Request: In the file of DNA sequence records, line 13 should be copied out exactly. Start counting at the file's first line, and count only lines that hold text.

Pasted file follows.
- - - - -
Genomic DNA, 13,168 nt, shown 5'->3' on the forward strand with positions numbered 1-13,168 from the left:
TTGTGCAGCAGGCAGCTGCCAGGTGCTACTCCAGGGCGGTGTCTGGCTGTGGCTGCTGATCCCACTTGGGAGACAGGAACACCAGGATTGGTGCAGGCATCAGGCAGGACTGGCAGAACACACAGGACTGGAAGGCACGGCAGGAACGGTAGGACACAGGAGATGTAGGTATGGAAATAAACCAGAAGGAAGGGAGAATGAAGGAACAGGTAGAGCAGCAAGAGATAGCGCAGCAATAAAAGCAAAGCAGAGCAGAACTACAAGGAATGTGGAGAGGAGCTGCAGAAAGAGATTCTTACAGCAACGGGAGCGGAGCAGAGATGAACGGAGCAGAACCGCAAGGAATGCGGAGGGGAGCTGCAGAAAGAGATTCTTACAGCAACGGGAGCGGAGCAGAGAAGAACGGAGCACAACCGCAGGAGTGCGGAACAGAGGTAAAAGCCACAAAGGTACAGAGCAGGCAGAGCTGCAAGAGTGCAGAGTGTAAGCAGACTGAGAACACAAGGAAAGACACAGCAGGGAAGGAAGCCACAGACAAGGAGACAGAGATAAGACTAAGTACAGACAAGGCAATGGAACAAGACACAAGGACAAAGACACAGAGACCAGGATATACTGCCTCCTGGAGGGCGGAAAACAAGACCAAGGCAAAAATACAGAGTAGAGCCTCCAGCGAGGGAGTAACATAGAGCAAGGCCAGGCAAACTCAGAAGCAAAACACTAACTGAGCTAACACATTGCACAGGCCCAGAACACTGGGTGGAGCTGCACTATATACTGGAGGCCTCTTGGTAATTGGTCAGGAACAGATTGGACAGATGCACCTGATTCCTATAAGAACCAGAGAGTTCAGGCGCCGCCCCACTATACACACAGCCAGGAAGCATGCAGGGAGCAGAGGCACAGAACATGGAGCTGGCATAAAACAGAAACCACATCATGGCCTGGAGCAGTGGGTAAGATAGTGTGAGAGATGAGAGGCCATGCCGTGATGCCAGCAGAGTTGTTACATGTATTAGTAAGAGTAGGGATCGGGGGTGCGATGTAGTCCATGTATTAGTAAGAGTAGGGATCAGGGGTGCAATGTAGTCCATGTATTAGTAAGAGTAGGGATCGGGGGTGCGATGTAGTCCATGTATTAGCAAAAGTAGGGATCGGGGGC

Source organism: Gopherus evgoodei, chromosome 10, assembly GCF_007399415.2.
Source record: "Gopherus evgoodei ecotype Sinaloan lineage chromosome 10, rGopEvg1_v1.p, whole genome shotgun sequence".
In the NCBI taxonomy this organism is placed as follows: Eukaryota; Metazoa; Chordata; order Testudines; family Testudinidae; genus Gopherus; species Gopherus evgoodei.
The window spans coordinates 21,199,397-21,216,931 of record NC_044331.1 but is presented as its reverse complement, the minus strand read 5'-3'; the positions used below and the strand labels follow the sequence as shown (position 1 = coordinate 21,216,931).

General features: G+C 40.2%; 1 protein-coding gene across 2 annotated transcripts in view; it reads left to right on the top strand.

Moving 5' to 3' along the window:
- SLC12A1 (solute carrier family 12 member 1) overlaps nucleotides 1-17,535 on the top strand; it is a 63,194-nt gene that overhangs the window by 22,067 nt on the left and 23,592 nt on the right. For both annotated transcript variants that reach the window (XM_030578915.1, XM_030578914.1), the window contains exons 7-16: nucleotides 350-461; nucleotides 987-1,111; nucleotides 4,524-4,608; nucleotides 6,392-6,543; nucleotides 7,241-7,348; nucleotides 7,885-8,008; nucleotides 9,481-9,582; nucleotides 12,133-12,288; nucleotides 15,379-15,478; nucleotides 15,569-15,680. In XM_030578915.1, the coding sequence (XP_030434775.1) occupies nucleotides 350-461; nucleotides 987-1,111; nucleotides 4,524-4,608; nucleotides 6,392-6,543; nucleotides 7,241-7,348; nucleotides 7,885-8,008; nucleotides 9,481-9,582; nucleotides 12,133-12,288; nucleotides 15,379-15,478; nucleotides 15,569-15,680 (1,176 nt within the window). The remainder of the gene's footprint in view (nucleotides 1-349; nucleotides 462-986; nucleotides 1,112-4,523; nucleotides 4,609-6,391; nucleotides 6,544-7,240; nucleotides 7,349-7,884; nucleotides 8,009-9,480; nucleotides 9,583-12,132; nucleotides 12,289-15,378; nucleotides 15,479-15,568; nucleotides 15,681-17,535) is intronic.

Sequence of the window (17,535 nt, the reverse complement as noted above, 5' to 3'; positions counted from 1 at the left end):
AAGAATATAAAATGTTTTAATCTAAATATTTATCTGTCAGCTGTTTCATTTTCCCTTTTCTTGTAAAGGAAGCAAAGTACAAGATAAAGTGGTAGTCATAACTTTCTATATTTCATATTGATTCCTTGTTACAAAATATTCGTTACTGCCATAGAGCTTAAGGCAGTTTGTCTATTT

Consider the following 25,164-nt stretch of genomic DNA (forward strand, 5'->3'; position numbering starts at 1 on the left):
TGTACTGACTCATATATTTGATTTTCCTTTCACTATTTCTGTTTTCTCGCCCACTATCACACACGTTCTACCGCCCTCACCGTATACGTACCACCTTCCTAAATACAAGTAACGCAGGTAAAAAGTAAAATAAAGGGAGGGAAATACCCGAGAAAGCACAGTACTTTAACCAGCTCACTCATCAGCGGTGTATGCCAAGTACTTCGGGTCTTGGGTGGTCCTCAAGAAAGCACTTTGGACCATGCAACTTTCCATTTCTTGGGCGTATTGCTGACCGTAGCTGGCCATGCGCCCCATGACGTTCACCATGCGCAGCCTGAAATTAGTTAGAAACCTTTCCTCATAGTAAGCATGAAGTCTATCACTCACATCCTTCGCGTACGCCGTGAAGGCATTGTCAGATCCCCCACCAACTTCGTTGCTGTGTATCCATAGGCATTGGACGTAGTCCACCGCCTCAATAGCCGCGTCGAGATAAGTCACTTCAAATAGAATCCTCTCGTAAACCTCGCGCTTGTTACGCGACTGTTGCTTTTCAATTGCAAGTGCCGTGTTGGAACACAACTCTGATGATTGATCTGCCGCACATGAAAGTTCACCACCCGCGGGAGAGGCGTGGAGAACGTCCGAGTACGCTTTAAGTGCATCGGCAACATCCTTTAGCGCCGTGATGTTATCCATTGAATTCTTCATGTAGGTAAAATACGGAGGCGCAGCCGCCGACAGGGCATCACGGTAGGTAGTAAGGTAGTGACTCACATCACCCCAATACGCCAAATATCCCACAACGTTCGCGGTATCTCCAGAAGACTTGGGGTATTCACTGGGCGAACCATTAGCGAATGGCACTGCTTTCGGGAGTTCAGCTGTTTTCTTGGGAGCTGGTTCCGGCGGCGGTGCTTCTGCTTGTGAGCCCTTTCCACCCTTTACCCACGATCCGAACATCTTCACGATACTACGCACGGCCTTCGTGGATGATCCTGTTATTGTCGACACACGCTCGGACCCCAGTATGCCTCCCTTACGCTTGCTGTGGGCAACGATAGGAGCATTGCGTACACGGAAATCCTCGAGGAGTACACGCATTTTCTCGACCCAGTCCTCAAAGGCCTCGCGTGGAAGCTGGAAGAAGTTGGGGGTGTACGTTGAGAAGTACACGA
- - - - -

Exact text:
TGTACTGACTCATATATTTGATTTTCCTTTCACTATTTCTGTTTTCTCGCCCACTATCACACACGTTCTACCGCCCTCACCGTATACGTACCACCTTCCTAAATACAAGTAACGCAGGTAAAAAGTAAAATAAAGGGAGGGAAATACCCGAGAAAGCACAGTACTTTAACCAGCTCACTCATCAGCGGTGTATGCCAAGTACTTCGGGTCTTGGGTGGTCCTCAAGAAAGCACTTTGGACCATGCAACTTTCCATTTCTTGGGCGTATTGCTGACCGTAGCTGGCCATGCGCCCCATGACGTTCACCATGCGCAGCCTGAAATTAGTTAGAAACCTTTCCTCATAGTAAGCATGAAGTCTATCACTCACATCCTTCGCGTACGCCGTGAAGGCATTGTCAGATCCCCCACCAACTTCGTTGCTGTGTATCCATAGGCATTGGACGTAGTCCACCGCCTCAATAGCCGCGTCGAGATAAGTCACTTCAAATAGAATCCTCTCGTAAACCTCGCGCTTGTTACGCGACTGTTGCTTTTCAATTGCAAGTGCCGTGTTGGAACACAACTCTGATGATTGATCTGCCGCACATGAAAGTTCACCACCCGCGGGAGAGGCGTGGAGAACGTCCGAGTACGCTTTAAGTGCATCGGCAACATCCTTTAGCGCCGTGATGTTATCCATTGAATTCTTCATGTAGGTAAAATACGGAGGCGCAGCCGCCGACAGGGCATCACGGTAGGTAGTAAGGTAGTGACTCACATCACCCCAATACGCCAAATATCCCACAACGTTCGCGGTATCTCCAGAAGACTTGGGGTATTCACTGGGCGAACCATTAGCGAATGGCACTGCTTTCGGGAGTTCAGCTGTTTTCTTGGGAGCTGGTTCCGGCGGCGGTGCTTCTGCTTGTGAGCCCTTTCCACCCTTTACCCACGATCCGAACATCTTCACGATACTACGCACGGCCTTCGTGGATGATCCTGTTATTGTCGACACACGCTCGGACCCCAGTATGCCTCCCTTACGCTTGCTGTGGGCAACGATAGGAGCATTGCGTACACGGAAATCCTCGAGGAGTACACGCATTTTCTCGACCCAGTCCTCAAAGGCCTCGCGTGGAAGCTGGAAGAAGTTGGGGGTGTACGTTGAGAAGTACACGA